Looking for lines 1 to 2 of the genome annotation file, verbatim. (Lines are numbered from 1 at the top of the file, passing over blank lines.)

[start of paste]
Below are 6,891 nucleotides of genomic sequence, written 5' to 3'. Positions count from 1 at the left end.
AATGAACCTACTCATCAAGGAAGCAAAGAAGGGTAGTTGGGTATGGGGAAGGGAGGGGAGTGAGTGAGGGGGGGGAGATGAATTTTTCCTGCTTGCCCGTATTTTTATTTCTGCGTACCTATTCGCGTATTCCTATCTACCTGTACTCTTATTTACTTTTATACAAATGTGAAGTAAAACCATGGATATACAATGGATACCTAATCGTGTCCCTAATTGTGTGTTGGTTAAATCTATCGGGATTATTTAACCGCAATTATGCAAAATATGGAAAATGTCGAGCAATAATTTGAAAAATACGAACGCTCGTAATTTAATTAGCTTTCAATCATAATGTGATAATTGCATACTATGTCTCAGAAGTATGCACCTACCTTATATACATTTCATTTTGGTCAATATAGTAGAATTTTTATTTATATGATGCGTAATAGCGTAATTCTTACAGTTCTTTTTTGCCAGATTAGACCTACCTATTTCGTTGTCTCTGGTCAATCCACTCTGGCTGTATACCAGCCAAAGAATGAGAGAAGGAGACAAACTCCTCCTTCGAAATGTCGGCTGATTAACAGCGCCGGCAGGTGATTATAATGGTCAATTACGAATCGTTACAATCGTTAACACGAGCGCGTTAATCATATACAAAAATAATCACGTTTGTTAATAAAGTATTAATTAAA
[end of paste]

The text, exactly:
Below are 6,891 nucleotides of genomic sequence, written 5' to 3'. Positions count from 1 at the left end.
AATGAACCTACTCATCAAGGAAGCAAAGAAGGGTAGTTGGGTATGGGGAAGGGAGGGGAGTGAGTGAGGGGGGGGAGATGAATTTTTCCTGCTTGCCCGTATTTTTATTTCTGCGTACCTATTCGCGTATTCCTATCTACCTGTACTCTTATTTACTTTTATACAAATGTGAAGTAAAACCATGGATATACAATGGATACCTAATCGTGTCCCTAATTGTGTGTTGGTTAAATCTATCGGGATTATTTAACCGCAATTATGCAAAATATGGAAAATGTCGAGCAATAATTTGAAAAATACGAACGCTCGTAATTTAATTAGCTTTCAATCATAATGTGATAATTGCATACTATGTCTCAGAAGTATGCACCTACCTTATATACATTTCATTTTGGTCAATATAGTAGAATTTTTATTTATATGATGCGTAATAGCGTAATTCTTACAGTTCTTTTTTGCCAGATTAGACCTACCTATTTCGTTGTCTCTGGTCAATCCACTCTGGCTGTATACCAGCCAAAGAATGAGAGAAGGAGACAAACTCCTCCTTCGAAATGTCGGCTGATTAACAGCGCCGGCAGGTGATTATAATGGTCAATTACGAATCGTTACAATCGTTAACACGAGCGCGTTAATCATATACAAAAATAATCACGTTTGTTAATAAAGTATTAATTAAA